Read Love Drugged Online

Authors: James Klise

Tags: #young adult, #teen fiction, #fiction, #teen, #teen fiction, #teenager, #angst, #drama, #romance, #relationships, #glbt, #gay, #homosexuality, #self-discovery

Love Drugged (6 page)

BOOK: Love Drugged
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“Let’s talk tomorrow,” I said to Celia.

She seemed to hesitate. “I’m busy this weekend, but call if you want to.” She gave me a slip of paper with her number on it. “Oh, and I’ll try to get in touch with Amanda.”

I felt myself grinning, pleased to share that secret with her.

Dr. Gamez reached over the seat to shake my hand again. “Jamie, you are always welcome in our home.”

“Thanks. And thanks for the ride!”

I ran from the car. Inside the hall, I dropped my backpack in a chair by the phone stand and heard the sound of my grandparents’ TV. “I’m home!” I called, but didn’t expect an answer.

My grandparents had to eat supper by five o’clock or they couldn’t sleep. In the kitchen, a plate of baked fish, now cold and covered in plastic wrap, sat waiting for me on the countertop. I wasn’t hungry. Instead I went to my room, closed the door, and put on a CD. I stretched out on my bed, imagining Celia and her father at a table in an elegant restaurant, reviewing the menu, talking about their day. Now that I was alone again, in my cramped bedroom in this stale and dark house, I felt that familiar pressure against my chest—envy.

I did not go upstairs to tell my parents about my day. I did not join my grandparents for an evening of boring television. I did not call Wesley to report on my progress with Celia.

Instead I lay on the bed with my eyes closed. I tried to picture the college girl, Amanda Lynn, with her lover on the dark lawn between the house and the riverbank. I wondered if sex was always like that, a frantic fumbling in the wild, a spontaneous reaching for warmth and connection. I felt light-years away from that kind of experience. Even the guys I had fantasized about kissing were never people I actually knew. They were on TV, in magazines, or on the Internet. Maybe that had been my problem all along. Maybe if I focused on real people—flesh-and-blood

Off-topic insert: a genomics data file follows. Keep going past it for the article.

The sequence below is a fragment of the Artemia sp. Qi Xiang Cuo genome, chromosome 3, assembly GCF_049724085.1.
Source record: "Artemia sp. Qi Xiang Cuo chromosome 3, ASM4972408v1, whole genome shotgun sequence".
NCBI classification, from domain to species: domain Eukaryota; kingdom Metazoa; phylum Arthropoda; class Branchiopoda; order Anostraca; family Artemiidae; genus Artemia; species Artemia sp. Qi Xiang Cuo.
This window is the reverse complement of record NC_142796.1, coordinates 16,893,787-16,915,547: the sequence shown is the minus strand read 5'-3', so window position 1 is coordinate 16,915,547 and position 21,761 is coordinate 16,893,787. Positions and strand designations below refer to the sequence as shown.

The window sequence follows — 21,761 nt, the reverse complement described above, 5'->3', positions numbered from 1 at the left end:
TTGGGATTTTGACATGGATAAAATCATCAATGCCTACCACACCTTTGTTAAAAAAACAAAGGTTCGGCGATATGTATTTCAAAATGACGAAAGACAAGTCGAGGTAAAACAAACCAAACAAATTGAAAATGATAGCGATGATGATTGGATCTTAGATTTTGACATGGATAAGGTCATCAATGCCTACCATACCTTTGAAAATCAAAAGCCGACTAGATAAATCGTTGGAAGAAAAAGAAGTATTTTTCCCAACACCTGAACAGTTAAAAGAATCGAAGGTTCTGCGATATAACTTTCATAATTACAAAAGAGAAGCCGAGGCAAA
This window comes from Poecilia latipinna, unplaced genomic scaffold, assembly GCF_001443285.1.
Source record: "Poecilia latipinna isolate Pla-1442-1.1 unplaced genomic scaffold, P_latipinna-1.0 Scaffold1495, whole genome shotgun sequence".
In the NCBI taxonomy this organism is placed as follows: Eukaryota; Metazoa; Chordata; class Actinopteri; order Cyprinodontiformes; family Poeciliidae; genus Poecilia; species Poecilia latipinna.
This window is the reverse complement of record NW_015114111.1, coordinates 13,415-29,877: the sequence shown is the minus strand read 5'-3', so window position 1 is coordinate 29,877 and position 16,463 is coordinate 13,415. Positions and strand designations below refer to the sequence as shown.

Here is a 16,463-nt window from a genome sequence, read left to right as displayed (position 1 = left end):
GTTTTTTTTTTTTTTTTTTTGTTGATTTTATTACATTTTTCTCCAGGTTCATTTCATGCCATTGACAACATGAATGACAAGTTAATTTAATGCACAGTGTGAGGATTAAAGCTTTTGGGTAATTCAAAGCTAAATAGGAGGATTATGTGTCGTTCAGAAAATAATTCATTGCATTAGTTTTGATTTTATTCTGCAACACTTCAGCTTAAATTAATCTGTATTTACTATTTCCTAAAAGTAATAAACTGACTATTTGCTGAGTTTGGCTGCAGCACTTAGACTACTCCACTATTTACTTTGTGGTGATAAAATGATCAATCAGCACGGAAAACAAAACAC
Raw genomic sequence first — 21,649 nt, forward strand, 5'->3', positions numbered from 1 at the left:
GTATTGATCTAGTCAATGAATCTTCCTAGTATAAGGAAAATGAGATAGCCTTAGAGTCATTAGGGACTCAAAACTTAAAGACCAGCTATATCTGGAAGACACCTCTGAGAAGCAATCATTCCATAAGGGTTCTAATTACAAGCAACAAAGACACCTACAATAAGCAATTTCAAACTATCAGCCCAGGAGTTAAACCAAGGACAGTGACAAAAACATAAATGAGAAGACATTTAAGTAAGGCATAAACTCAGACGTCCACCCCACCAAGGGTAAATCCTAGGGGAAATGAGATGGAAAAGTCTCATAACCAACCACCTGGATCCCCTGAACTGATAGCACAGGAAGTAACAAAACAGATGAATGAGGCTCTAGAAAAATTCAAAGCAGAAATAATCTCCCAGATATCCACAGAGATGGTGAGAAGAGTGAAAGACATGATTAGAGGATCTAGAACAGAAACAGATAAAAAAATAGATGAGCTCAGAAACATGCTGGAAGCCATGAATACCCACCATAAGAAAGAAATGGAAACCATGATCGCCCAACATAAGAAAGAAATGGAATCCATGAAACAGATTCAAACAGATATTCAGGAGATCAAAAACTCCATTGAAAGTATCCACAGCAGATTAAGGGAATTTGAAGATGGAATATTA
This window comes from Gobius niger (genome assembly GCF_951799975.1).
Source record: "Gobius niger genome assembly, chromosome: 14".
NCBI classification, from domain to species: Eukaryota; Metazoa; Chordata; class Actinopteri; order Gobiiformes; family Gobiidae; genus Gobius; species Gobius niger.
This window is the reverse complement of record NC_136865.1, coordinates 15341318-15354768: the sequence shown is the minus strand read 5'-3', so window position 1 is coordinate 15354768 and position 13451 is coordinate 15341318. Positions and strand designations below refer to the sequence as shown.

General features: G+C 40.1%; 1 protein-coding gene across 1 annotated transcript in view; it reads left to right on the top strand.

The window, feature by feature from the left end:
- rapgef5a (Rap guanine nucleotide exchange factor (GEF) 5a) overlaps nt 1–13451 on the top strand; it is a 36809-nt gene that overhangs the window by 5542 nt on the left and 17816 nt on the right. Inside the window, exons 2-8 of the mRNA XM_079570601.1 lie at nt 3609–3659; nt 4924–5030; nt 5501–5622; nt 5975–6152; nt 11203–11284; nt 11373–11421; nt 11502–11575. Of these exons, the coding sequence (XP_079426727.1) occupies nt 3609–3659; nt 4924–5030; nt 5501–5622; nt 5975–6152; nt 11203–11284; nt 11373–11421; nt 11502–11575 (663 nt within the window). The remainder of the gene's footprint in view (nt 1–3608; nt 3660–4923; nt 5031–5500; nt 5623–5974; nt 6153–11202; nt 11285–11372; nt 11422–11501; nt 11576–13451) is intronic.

girls
—things would change for me. Maybe I would change.

Was Celia Gamez the girl who could change me? Was she the one who could finally turn me on? Maybe I was like an expensive electronic device that required a very rare kind of battery.

six

Boys in high school were different from the boys I’d known before. They seemed older, tougher. Part of it was that I hadn’t known them since the first grade. I hadn’t watched them learn to read and tie their shoes. Plus, there were so many of them now, these tribes of scowling boys in the corridors between classes, punching each other. Arm jabs, titty twisters, whacking each other’s balls from behind. They couldn’t take their hands off each other. They never carried schoolbooks. They didn’t smile at strangers. If they caught me looking, they stared me down until I looked away.
Take a picture, faggot, it lasts longer!
In sheer number, these boys were cuter than the boys at my old school. Sexier, more dangerous. As a safeguard, I wrote with a Sharpie on my binder:
Remember … KFC.

Leave me alone.

The best strategy, I decided, was to focus all my attention on Celia. It wasn’t enough to
talk
about my crush with my parents and my friends. I needed to act.

On Monday morning, I went to the Commons before school because I knew Celia would pass by on the way to her locker. I would go every day if necessary, as if exercising a muscle I wanted to develop. I was in training.

A tap on my shoulder from behind, and Celia said, “You didn’t call me this weekend.” Not angry, just an observation.

“I didn’t have time,” I lied. The fact was, I had intended to call her. I’d wanted to call. But I couldn’t dial the number. My nerve kept failing. I didn’t want this thing to flame out before it began. “Did you track down Amanda Lynn?”

“No luck,” she said as the first bell rang. “Now listen. We need to put our heads together and come up with a
plan
.”

I liked the sound of that.

In the library, we saw Mr. Covici’s ladder again, leaning against the circulation desk. The air in the room was laced with the smell of fresh paint. “Uh oh,” Wesley said. “Michelangelo must be back at it.” We dropped our backpacks and took seats while Mimi went to a computer to print out an essay for World History. Wesley opened a newspaper to the basketball scores.

I scanned the room, hoping like hell I wouldn’t see Crazy Paul. I didn’t like being there. I had quit the habit of going to the library during my free periods. Cold turkey. It only made sense; like a gambling addict who needs to stay away from the big bad casino, I didn’t want to be tempted into repeating past mistakes.

Across the room, in shiny red letters on the wall above the photocopy machines, Mr. Covici’s latest artwork broadcast a new message to the people: